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Poland Says ‘Climate Neutrality’ Could Clinch UN Deal In Paris


A goal of using technology, and the carbon stored in trees to cut emissions rather than eliminating fossil fuels entirely could be the key to bringing major developing economies to a United Nations agreement on global climate change, its Polish proponent said.

Poland’s climate envoy Marcin Korolec said replacing decarbonization with climate neutrality in the EU joint negotiating position for the U.N. climate talks later this year would be acceptable to more countries.

Poland managed to change the wording at the EU ministers meeting last Friday, which concluded with a joint negotiating position for the U.N. climate talks to be held in December in Paris.

“We should look for an idea by which we could find convergences with big economies like India, China, Mexico, South Africa or Brazil,” Korolec said at the Reuters Eastern Europe Investment Summit.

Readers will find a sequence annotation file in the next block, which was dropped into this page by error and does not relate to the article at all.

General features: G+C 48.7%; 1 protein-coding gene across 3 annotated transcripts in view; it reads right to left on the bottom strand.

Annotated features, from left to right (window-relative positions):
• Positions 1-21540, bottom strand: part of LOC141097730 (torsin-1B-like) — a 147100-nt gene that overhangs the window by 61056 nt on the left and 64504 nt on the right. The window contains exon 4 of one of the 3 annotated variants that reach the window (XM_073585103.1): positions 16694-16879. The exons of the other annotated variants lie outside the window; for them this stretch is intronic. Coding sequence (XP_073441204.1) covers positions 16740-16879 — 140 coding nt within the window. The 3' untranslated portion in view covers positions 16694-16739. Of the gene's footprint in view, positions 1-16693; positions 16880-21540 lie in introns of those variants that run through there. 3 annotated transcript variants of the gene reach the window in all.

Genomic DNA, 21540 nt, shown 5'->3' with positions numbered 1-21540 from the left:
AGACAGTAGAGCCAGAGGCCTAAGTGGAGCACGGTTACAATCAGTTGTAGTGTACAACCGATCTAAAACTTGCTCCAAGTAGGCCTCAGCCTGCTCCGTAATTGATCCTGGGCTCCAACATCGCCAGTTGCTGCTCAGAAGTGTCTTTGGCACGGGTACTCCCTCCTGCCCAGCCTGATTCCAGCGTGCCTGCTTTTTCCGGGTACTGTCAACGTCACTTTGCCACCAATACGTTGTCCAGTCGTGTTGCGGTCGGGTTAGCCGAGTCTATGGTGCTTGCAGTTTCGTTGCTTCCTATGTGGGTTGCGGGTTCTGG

“That’s why we have proposed the concept of neutrality and I’m very happy that it is EU’s long perspective climate goal, because it is much more rational than simple idea of decarbonization which could not be accepted by major players”.

Negotiators from more than 190 countries will meet in Paris to thrash out a United Nations climate deal designed to limit the rise in global temperatures to 2 degrees, the level scientists say is needed to stave off the worst effects of climate change such as drought and flooding.

A parliamentary election in October means Poland could have a new government by the Paris summit but Korolec said he thought any new government would support the EU position agreed last week.

Poland’s main opposition party PiS, which is considered as conservative and pro-coal, is most likely to win, according to most recent opinion polls.

The party’s energy spokesman has said earlier that PiS hoped any U.N. climate deal in Paris will be non-binding and that Poland’s quitting the EU’s flagship scheme to cut emissions, the Emissions Trading System (ETS) “is not impossible”.

Korolec said he is opposed to some of the changes to the ETS from 2021 proposed by the European Commission in July.


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